Food News

Design District's Mandolin Plans Massive Expansion, Taps Roel Alcudia to Lead Kitchen

Two months after parting ways with Michael Schwartz's Cypress Room Tavern, Roel Alcudia is now leading the small blue-and-white kitchen that feeds Mandolin Aegean Bistro's perpetually packed patio.

He'll also oversee the Mandolin inside Soho Beach House, which opened earlier this year. Alcudia said Mandolin owners Anastasia Koutsioukis and Ahmet Erkaya gave him free reign to alter both places' menus. But don't except Cypress Room-style fare. "It's carte blanche," he says. "I want to marry the French bistro feel with having a heavily influenced Greek-Turkish accent."

The restaurant's flatbreads will get a more refined touch. Simply grilled fishes such as branzino will remain, while others like salmon will be swapped in favor of local species. As Alcudia rolls out changes out over the coming weeks, the team also plans to open four international locations in 2016. Though all will be in partnership with Soho House, some will also be freestanding, Alcudia says. Among the possibilities are Istanbul, Berlin, Barcelona, and London.

The menus developed here will serve as template for the international expansion. "It's like a blueprint," he said. And in a few months Alcudia will hire a new chef to oversee Mandolin's Miami outfits as he moves on to taken the mom-and-pop spot global.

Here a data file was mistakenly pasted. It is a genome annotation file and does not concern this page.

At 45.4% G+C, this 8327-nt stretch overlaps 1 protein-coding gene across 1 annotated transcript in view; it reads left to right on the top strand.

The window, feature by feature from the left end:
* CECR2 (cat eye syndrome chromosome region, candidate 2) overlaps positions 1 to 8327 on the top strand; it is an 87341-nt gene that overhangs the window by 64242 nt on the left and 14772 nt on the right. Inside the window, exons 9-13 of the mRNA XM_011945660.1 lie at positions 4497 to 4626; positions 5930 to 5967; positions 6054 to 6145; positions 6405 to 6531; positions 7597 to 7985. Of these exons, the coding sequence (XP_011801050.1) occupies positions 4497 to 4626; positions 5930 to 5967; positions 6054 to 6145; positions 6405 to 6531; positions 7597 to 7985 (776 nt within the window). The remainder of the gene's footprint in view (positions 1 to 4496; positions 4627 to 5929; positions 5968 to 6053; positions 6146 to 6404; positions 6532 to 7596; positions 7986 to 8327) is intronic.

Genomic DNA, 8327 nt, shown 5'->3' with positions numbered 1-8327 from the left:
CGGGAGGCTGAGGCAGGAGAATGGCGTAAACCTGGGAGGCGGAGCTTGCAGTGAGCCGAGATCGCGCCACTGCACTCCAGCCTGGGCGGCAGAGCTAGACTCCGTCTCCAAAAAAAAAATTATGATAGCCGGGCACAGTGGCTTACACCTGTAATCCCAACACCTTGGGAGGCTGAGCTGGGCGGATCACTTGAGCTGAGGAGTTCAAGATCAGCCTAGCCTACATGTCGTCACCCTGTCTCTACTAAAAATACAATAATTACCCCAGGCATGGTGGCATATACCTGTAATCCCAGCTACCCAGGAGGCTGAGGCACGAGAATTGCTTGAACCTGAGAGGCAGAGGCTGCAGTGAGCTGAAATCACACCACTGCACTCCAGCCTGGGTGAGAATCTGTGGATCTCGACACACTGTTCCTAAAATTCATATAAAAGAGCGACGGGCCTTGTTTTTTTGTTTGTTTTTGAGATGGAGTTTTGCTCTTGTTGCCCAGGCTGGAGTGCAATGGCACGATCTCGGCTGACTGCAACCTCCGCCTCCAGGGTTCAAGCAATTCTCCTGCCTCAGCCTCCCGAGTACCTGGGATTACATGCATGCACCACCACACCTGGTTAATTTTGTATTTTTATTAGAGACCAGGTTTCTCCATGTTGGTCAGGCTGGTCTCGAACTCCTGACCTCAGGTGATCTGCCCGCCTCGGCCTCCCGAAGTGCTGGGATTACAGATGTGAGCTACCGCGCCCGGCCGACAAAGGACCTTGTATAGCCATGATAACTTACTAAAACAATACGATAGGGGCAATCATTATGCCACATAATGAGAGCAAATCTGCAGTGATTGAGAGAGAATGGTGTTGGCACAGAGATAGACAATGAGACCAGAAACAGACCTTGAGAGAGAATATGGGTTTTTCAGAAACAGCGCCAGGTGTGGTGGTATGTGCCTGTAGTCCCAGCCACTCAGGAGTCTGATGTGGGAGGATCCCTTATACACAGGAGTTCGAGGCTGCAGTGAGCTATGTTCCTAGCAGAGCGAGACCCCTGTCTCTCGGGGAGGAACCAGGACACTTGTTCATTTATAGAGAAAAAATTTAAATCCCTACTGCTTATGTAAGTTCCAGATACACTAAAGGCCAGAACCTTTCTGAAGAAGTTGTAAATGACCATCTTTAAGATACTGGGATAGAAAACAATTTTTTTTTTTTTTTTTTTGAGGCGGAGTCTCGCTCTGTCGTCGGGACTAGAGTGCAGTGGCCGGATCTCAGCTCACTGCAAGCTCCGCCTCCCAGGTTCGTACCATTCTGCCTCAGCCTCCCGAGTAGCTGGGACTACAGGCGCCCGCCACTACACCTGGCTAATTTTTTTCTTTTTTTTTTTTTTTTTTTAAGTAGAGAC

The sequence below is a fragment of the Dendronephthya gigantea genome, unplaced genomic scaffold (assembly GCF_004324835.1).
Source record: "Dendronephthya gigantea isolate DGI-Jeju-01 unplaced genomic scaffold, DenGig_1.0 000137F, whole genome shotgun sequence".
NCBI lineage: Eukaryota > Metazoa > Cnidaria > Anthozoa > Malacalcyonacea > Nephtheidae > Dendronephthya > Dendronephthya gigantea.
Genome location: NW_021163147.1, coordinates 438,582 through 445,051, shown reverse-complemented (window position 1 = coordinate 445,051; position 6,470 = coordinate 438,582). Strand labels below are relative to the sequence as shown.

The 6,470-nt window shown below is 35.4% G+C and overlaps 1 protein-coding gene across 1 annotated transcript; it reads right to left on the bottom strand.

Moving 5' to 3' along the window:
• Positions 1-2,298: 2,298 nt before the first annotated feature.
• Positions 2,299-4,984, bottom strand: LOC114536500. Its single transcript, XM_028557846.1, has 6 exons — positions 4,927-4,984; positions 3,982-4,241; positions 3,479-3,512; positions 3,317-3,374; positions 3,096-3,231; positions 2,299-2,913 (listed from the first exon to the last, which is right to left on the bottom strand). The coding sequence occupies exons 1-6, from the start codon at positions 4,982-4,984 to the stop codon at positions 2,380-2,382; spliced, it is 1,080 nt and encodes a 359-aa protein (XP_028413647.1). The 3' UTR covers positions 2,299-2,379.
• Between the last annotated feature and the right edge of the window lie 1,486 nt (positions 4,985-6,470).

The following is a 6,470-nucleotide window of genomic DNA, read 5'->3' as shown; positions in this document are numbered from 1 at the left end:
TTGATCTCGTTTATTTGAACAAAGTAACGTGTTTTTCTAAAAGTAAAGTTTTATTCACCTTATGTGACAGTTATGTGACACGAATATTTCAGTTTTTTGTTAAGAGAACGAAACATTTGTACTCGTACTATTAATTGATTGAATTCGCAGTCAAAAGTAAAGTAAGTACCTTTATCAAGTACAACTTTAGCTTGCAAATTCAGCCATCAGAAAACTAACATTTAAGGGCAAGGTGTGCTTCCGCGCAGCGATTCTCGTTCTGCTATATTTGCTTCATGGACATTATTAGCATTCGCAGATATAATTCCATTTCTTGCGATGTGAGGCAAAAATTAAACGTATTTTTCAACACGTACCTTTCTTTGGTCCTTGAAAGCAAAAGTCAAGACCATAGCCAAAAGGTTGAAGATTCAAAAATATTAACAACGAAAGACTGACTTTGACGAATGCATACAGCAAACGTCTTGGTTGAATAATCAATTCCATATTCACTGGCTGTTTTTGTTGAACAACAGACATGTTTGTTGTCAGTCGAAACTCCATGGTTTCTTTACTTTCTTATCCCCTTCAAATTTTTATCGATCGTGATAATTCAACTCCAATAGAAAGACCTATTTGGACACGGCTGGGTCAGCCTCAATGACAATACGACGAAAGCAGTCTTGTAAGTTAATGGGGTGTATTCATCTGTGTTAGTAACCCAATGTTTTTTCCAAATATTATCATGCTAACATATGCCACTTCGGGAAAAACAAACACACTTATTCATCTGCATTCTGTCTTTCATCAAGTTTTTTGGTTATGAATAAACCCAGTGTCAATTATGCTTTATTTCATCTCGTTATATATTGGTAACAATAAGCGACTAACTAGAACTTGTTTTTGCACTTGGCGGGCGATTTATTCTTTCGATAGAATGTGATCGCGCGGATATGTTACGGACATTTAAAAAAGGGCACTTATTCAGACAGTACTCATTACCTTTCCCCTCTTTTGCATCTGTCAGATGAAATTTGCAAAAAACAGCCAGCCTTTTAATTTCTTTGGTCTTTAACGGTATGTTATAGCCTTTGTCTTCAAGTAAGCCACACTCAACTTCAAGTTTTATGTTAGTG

Alcudia's arrival in Miami in 2013 to work at the Cypress Room, where he was chef de cuisine prior to his departure, was something of a coup for the city. The Filipino immigrant had previously worked at Thomas Keller's Per Se, Tom Colicchio's Craft, and Jonathan Waxman's Barbuto before heading south.

For two years, he and sous-chef Michael Beltran (now planning to open Coconut Grove's Ariete) pulled off some of Miami's most ambitious cooking at Schwartz's rustic yet refined spot on NE Second Avenue. While it may seem odd to plug Alcudia into a place with a pretty focused Greek-Turkish format, the international locations will offer plenty of creativity. "We're going to adjust the menu for each," he says. "I don't want to alienate people by just doing what we do here."

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Zachary Fagenson became the New Times Broward-Palm Beach restaurant critic in 2012 before taking up the post for Miami in 2014. He also works as a correspondent for Reuters.
Contact: Zachary Fagenson